Stepping off the calf raise machine at the gym, you catch a glimpse of yourself in the mirror. For as long as you can remember, no matter how hard you workout and stretch, your calf muscles have never changed shape.
And while you smile when your family make jokes that you inherited the ‘puny, scrawny calf gene’, deep down you wish you could change them.
It doesn’t matter if you’re male or female, if the size and shape of your calves are frustrating you; there is an easy, surgical solution with calf implant surgery.
What are calf implants?
Men and women who are unhappy with the size and shape of their calves can get calf implant surgery (also called calf augmentation).
Calf implant surgery is a surgical procedure that involves inserting a solid, silicone implant into a pocket that overlies the calf muscle. This implant increases the size, contour and shape of the calves.
Who is suitable for calf implant surgery?
Calf implant surgery offers a quick and easy solution for people who want better-contoured calves. Typically men get calf implants to create a fuller-appearing, bulkier calf muscle while women get calf implants to create a more natural, contoured lower leg.
Calf muscles can be very hard to develop so they change shape – even with vigorous, weight bearing exercises.
You may be a suitable candidate for calf implants if:
- You are a body builder or athlete who wants to enhance their appearance
- Your calves are asymmetrical and/or unbalanced
- You are considering liposuction of your thighs or knees and want to improve the appearance of your calves
- Your lower legs lack the muscle contours you desire
- You have a medical condition (including spina bifida, Charcot-Marie-Tooth disease, clubfoot and polio) or a congenital defect that has affected the normal development of the lower leg and calf muscles.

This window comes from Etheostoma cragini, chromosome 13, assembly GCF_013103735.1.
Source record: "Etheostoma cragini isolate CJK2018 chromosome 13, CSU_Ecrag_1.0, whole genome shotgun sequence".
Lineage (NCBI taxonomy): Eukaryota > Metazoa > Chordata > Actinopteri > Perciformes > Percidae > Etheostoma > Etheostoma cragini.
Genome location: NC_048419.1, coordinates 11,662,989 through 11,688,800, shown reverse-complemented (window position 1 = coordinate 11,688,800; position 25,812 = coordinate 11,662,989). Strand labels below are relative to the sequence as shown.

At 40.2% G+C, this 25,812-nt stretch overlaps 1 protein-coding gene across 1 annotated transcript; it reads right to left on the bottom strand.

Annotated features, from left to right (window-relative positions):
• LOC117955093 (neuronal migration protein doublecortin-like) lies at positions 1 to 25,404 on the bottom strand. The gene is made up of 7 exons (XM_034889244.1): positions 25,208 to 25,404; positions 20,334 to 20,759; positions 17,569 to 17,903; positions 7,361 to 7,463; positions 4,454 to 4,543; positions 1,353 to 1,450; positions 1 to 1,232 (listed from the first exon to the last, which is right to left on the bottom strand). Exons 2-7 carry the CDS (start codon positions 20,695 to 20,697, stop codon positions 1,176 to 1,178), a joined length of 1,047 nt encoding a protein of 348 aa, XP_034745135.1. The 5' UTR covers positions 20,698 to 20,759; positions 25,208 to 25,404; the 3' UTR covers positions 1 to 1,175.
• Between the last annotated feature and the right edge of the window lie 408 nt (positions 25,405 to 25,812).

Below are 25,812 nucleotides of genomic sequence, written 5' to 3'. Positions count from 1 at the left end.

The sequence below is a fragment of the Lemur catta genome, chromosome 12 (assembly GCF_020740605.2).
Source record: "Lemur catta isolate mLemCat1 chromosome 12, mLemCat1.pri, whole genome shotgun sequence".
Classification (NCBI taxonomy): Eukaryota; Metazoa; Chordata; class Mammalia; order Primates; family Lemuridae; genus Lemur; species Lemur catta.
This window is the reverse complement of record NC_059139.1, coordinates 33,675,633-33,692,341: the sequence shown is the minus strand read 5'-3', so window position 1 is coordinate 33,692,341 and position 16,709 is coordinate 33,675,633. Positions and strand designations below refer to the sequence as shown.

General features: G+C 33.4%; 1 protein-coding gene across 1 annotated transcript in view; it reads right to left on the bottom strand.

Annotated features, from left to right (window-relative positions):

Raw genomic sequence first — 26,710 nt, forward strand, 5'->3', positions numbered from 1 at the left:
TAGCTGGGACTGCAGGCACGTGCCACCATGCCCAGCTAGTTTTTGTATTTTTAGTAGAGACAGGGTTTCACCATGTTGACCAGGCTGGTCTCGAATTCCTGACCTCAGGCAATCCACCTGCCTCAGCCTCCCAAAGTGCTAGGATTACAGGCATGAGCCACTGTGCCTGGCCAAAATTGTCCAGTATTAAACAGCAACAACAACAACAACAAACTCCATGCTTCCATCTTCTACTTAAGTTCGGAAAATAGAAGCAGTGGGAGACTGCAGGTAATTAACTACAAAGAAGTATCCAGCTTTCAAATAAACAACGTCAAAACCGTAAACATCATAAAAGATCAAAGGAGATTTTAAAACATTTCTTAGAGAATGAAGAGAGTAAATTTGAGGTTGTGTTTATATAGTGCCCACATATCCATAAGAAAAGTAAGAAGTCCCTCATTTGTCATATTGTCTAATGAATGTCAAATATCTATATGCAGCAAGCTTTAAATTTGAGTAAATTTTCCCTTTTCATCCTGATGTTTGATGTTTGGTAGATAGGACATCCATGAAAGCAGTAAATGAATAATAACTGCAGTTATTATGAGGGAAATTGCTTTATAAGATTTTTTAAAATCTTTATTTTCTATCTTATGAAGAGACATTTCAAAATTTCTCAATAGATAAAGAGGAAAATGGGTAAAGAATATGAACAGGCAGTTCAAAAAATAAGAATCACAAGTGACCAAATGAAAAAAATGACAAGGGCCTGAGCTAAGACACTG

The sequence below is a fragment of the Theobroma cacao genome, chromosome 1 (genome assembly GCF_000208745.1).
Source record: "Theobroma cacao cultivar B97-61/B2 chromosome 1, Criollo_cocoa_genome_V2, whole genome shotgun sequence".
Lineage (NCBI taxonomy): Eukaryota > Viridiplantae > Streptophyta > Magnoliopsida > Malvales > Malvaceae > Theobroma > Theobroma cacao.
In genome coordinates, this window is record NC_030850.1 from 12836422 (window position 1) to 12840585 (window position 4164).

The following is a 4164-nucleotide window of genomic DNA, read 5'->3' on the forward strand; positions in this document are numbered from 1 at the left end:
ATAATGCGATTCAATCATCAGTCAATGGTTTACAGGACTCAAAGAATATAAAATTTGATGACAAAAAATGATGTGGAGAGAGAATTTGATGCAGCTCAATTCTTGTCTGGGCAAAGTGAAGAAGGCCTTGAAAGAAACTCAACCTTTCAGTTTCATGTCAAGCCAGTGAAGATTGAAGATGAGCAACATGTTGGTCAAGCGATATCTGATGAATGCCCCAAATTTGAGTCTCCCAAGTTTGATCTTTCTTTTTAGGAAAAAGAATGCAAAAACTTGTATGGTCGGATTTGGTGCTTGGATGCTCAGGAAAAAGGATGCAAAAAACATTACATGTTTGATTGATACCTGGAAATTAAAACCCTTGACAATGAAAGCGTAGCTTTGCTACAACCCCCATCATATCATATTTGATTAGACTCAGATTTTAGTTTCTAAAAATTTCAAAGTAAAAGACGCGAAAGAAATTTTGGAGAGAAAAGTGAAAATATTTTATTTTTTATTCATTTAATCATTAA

How is calf implant surgery performed?
Calf implant surgery is generally performed as an outpatient procedure under a general anaesthetic. Depending on the extent of the procedure, a calf implant can be completed within 1 to 2 hours. The aim of calf implant surgery is to insert an implant that imitates the volume and shape of the gastrocnemius muscle – the most superficial muscle in the back of your calf.
After you’ve chosen your experienced and highly trained Cosmetic Surgeon, you will need to consider the size and type of calf implants. While your Cosmetic Surgeon will guide you, it’s important to consider:
1 Type of calf implants
While all calf implants are composed from soft, solid silicone, some Cosmetic Surgeons prefer to use contoured silicone that is made from soft-solid silicone elastomer. These types of calf implants can be tailored specifically for your requirements.
2 Size and shape of calf implants
Calf implant sizes vary in thickness, length, width and contours. You will need to choose two implants to mimic the calf muscles, as a single calf implant will give a fake contour to your leg. Your Cosmetic Surgeon will guide you with the best calf implants to choose. It is important to note that if you choose a calf implant that is too large, you may experience issues with pressure and/or pain. Muscle problems and nerve impingement can also occur.
The incision (typically measuring) between 5 to 7cm will be placed in the natural skin fold at the back of your knee. Your calf implants are then inserted into this ‘pocket’ before the incision is closed.